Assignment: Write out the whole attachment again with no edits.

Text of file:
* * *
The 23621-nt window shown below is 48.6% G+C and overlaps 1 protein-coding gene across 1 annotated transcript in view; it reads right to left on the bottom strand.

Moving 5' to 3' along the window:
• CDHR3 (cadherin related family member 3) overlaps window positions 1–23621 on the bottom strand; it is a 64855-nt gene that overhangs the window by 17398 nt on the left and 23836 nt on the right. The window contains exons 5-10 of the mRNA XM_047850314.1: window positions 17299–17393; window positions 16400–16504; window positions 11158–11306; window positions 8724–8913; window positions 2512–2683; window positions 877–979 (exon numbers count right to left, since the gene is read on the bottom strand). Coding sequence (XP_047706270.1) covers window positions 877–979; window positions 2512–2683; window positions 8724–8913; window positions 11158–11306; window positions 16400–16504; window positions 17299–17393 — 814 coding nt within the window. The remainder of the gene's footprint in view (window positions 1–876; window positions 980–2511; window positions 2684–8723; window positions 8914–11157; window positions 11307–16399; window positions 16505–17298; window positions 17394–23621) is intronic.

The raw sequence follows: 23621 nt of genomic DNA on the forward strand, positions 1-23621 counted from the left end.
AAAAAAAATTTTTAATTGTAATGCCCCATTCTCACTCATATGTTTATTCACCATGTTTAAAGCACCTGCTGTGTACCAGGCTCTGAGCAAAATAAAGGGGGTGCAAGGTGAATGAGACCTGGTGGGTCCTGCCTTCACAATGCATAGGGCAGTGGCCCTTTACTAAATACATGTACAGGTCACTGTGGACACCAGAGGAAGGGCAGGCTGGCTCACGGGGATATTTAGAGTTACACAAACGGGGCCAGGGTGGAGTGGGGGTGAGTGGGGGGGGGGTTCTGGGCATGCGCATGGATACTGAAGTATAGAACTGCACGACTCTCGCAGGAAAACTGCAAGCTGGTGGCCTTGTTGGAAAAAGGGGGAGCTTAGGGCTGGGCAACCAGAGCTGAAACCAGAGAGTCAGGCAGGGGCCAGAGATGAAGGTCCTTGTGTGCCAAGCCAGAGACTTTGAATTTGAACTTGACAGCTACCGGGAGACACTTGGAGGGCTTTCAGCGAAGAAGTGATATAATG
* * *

The 23621-nt window shown below is 48.6% G+C and overlaps 1 protein-coding gene across 1 annotated transcript in view; it reads right to left on the bottom strand.

Moving 5' to 3' along the window:
• CDHR3 (cadherin related family member 3) overlaps window positions 1–23621 on the bottom strand; it is a 64855-nt gene that overhangs the window by 17398 nt on the left and 23836 nt on the right. The window contains exons 5-10 of the mRNA XM_047850314.1: window positions 17299–17393; window positions 16400–16504; window positions 11158–11306; window positions 8724–8913; window positions 2512–2683; window positions 877–979 (exon numbers count right to left, since the gene is read on the bottom strand). Coding sequence (XP_047706270.1) covers window positions 877–979; window positions 2512–2683; window positions 8724–8913; window positions 11158–11306; window positions 16400–16504; window positions 17299–17393 — 814 coding nt within the window. The remainder of the gene's footprint in view (window positions 1–876; window positions 980–2511; window positions 2684–8723; window positions 8914–11157; window positions 11307–16399; window positions 16505–17298; window positions 17394–23621) is intronic.

The raw sequence follows: 23621 nt of genomic DNA on the forward strand, positions 1-23621 counted from the left end.
AAAAAAAATTTTTAATTGTAATGCCCCATTCTCACTCATATGTTTATTCACCATGTTTAAAGCACCTGCTGTGTACCAGGCTCTGAGCAAAATAAAGGGGGTGCAAGGTGAATGAGACCTGGTGGGTCCTGCCTTCACAATGCATAGGGCAGTGGCCCTTTACTAAATACATGTACAGGTCACTGTGGACACCAGAGGAAGGGCAGGCTGGCTCACGGGGATATTTAGAGTTACACAAACGGGGCCAGGGTGGAGTGGGGGTGAGTGGGGGGGGGGTTCTGGGCATGCGCATGGATACTGAAGTATAGAACTGCACGACTCTCGCAGGAAAACTGCAAGCTGGTGGCCTTGTTGGAAAAAGGGGGAGCTTAGGGCTGGGCAACCAGAGCTGAAACCAGAGAGTCAGGCAGGGGCCAGAGATGAAGGTCCTTGTGTGCCAAGCCAGAGACTTTGAATTTGAACTTGACAGCTACCGGGAGACACTTGGAGGGCTTTCAGCGAAGAAGTGATATAATG